The writer life: Impostor syndrome
Am I a real writer?
It’s a question that seems to nag most of us.
The answer, of course, is if you’re writing. Anything. For anyone, including yourself. A writer is one who writes, with our without expectations.
Then many of us get something published. For me, that was a news story in The University of Texas’ student newspaper, The Daily Texan. For many who write fiction, it’s a short story in a literary magazine or anthology. For those who write nonfiction, it night be an op-ed in a newspaper, news magazine, or website.
At that point, most consider us authors (or a subset, like journalist, blogger, etc.). But we can’t be real authors, right? I mean, it’s not like we’ve written and published a book or anything.
Then we write a book, and it’s out there for the world to consume. At this point, we’re definitely authors. Right? Right?
Many people don’t think so. We fell like impostors, deceiving the world into thinking we are writers and authors, trying to put ourselves into the same group as the real authors whose works fill our bookshelves.
The point is that for many of us, myself included, impostor syndrome — that feeling that we’re not really writers, or authors, or novelists — is hard to kick.
I’ll use myself and another author, Jennifer Hillier, as an example.
When my debut novel (Deep Background) was published, I was invited to join the International Thriller Writers as a member of their 2019 class of debut authors. That was obviously a thrill (no pun intended).
But Deep Background was published with a small press (Black Rose Writing) and this group was full of real authors whose novels were published with real publishers. So, despite the fact I was not treated any differently than my new friends at ThrillerFest in New York last summer, I felt like I was nowhere close to belonging to that group.
On that Saturday morning in the Grand Hyatt in midtown, I stood up and was applauded by bestsellers and award-winners and mid-listers, all of whom seemed to be on a whole different level from me.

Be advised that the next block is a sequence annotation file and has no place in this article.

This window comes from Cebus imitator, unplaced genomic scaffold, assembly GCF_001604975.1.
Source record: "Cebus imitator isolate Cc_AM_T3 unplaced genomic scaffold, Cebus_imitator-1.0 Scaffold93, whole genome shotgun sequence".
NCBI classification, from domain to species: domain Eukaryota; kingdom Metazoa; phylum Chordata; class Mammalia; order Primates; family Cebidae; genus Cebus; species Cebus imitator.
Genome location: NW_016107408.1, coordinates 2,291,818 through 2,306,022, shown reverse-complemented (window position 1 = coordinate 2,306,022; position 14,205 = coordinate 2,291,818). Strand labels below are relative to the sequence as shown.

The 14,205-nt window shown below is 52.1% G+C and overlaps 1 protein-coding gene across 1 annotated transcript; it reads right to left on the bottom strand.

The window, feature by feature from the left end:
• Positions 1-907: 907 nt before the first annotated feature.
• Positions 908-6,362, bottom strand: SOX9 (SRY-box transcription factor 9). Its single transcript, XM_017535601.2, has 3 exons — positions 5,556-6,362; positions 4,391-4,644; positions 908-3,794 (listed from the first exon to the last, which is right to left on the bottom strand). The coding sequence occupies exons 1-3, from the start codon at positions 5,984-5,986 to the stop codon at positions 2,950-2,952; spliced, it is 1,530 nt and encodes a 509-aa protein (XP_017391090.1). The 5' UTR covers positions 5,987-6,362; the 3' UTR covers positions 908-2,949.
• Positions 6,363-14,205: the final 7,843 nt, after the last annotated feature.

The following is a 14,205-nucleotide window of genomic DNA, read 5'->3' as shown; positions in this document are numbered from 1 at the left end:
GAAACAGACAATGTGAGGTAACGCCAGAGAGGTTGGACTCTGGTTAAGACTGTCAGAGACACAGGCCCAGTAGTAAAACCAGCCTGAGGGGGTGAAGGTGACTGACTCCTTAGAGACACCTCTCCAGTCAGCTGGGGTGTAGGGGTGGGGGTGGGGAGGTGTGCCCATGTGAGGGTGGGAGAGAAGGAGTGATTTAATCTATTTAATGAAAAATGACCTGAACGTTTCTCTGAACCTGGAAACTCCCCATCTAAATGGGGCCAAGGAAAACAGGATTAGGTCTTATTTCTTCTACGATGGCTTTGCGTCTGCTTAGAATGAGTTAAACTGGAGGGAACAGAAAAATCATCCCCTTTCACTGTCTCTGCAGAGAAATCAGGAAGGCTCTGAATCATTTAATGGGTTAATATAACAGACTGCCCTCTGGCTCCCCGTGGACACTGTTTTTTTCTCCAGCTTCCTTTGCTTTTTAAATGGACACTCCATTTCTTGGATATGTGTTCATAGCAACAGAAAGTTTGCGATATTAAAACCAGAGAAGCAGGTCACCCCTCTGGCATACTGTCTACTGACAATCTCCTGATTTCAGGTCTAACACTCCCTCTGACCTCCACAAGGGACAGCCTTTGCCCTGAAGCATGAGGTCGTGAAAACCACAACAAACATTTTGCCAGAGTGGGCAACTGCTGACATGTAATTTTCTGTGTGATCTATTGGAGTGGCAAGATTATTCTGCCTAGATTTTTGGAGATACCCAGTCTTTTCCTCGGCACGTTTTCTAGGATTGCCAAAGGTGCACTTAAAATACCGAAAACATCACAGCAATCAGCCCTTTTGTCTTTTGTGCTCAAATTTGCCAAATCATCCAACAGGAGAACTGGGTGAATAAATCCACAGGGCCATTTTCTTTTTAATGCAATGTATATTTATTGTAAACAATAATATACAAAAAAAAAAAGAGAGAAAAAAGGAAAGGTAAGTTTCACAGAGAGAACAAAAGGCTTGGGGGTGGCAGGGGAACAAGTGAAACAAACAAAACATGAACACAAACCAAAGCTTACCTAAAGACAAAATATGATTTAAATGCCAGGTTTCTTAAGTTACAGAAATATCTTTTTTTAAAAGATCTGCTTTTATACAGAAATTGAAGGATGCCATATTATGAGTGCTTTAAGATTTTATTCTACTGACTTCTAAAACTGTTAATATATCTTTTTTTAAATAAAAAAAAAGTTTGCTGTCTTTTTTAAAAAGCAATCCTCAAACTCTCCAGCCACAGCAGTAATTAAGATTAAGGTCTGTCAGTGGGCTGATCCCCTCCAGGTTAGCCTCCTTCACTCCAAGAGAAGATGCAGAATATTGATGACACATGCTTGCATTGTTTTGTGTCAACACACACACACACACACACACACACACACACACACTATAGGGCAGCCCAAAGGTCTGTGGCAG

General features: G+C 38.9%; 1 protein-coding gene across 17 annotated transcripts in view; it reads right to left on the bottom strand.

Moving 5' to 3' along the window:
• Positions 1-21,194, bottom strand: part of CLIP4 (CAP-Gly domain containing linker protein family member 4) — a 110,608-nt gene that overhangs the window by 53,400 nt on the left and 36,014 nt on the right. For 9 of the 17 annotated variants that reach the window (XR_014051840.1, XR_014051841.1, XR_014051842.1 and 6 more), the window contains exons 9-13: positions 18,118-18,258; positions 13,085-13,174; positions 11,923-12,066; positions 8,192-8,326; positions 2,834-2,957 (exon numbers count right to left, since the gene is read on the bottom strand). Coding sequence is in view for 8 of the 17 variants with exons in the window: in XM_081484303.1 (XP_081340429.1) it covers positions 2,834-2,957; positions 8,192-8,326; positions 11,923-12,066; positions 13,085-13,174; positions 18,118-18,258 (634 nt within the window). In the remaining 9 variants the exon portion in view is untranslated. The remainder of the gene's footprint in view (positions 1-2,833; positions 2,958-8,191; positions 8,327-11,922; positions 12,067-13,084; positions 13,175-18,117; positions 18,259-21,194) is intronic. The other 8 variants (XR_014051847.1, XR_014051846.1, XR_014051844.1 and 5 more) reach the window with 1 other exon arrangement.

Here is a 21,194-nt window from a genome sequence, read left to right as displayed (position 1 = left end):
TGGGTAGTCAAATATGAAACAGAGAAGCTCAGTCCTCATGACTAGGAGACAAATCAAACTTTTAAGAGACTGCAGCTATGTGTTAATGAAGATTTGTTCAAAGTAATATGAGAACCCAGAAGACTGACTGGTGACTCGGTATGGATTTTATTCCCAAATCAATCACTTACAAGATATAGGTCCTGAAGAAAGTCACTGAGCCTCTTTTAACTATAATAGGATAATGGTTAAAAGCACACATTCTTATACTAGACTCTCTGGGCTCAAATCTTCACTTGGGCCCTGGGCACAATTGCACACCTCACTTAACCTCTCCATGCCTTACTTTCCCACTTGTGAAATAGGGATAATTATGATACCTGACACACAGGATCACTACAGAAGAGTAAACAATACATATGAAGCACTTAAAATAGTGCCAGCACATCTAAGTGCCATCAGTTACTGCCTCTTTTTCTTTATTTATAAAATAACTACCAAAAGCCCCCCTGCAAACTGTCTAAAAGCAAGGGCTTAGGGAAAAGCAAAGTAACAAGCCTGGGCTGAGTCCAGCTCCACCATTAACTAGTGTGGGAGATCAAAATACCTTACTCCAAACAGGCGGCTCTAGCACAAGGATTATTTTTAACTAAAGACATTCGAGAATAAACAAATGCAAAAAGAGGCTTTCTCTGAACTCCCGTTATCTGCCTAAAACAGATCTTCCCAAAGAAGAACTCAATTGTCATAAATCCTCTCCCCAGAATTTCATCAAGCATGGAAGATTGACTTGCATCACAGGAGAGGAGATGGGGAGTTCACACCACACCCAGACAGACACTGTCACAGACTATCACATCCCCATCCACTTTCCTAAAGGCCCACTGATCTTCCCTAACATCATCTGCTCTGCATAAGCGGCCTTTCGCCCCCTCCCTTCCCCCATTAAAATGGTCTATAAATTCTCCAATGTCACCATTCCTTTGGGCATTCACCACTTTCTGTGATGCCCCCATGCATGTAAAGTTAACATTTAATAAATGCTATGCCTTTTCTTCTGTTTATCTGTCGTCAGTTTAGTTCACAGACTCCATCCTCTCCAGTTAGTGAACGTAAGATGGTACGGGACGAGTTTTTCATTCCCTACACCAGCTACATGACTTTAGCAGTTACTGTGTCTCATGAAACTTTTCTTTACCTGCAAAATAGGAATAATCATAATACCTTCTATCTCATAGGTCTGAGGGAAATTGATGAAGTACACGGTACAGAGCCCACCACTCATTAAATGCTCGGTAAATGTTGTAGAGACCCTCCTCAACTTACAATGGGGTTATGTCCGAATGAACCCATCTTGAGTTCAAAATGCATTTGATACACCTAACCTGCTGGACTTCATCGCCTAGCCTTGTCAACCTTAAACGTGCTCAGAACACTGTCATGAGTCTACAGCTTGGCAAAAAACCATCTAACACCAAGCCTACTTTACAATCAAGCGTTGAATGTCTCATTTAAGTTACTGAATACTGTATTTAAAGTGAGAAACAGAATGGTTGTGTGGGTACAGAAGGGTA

Among them was Jennifer Hillier, who was at the conference as a nominee for the big award of the night — best hardcover novel. She was also the author of several fantastic serial killer novels. She was one of the rock stars.
Hillier won, and gave a sincere, teary, humble acceptance speech. Afterward, she was receiving congratulations from everyone. But not me. I’d seen her all weekend and was far too intimidated to introduce myself.
Fast forward nine months. Hillier is doing the media tour for her next novel, Little Secrets, which is on every publication’s list of best books of the year.
One of those podcasts is The Crew Reviews (co-hosted by fellow ITW debut author Mike Houtz). They featured Hillier recently, and during the interview she was incredibly honest about her struggles with impostor syndrome and the inherent vulnerability we all feel when we put our writing out into the world. She also described her own nervousness at meeting the big-timers at ThrillerFest.
Wow. Even Hillier, a real author, has these same feelings. She suffers from impostor syndrome.
If I know myself, whenever events like ThirllerFest resume, I’ll still be too shy to introduce myself as a fellow writer, a peer of sorts. But, there is comfort in knowing I’m not the only one.
And that goes a long way when I’m staring at the cursor, wondering if I’m even worthy of attempting to write my next novel.